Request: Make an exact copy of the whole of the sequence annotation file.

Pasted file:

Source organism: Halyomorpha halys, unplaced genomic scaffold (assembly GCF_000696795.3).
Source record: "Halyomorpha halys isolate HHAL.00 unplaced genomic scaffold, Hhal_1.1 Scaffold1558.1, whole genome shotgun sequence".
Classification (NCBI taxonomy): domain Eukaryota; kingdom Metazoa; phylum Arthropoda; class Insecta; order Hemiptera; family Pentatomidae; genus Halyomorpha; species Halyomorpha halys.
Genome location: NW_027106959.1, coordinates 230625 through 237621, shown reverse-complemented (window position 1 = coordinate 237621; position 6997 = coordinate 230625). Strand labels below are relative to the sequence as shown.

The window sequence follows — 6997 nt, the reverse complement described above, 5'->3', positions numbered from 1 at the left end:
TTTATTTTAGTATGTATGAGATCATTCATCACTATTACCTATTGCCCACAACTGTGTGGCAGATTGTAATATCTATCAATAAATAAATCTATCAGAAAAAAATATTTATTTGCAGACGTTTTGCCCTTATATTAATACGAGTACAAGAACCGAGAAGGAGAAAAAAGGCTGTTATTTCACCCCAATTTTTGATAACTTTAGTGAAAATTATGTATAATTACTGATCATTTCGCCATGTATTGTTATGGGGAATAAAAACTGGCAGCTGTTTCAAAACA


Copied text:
Source organism: Halyomorpha halys, unplaced genomic scaffold (assembly GCF_000696795.3).
Source record: "Halyomorpha halys isolate HHAL.00 unplaced genomic scaffold, Hhal_1.1 Scaffold1558.1, whole genome shotgun sequence".
Classification (NCBI taxonomy): domain Eukaryota; kingdom Metazoa; phylum Arthropoda; class Insecta; order Hemiptera; family Pentatomidae; genus Halyomorpha; species Halyomorpha halys.
Genome location: NW_027106959.1, coordinates 230625 through 237621, shown reverse-complemented (window position 1 = coordinate 237621; position 6997 = coordinate 230625). Strand labels below are relative to the sequence as shown.

The window sequence follows — 6997 nt, the reverse complement described above, 5'->3', positions numbered from 1 at the left end:
TTTATTTTAGTATGTATGAGATCATTCATCACTATTACCTATTGCCCACAACTGTGTGGCAGATTGTAATATCTATCAATAAATAAATCTATCAGAAAAAAATATTTATTTGCAGACGTTTTGCCCTTATATTAATACGAGTACAAGAACCGAGAAGGAGAAAAAAGGCTGTTATTTCACCCCAATTTTTGATAACTTTAGTGAAAATTATGTATAATTACTGATCATTTCGCCATGTATTGTTATGGGGAATAAAAACTGGCAGCTGTTTCAAAACA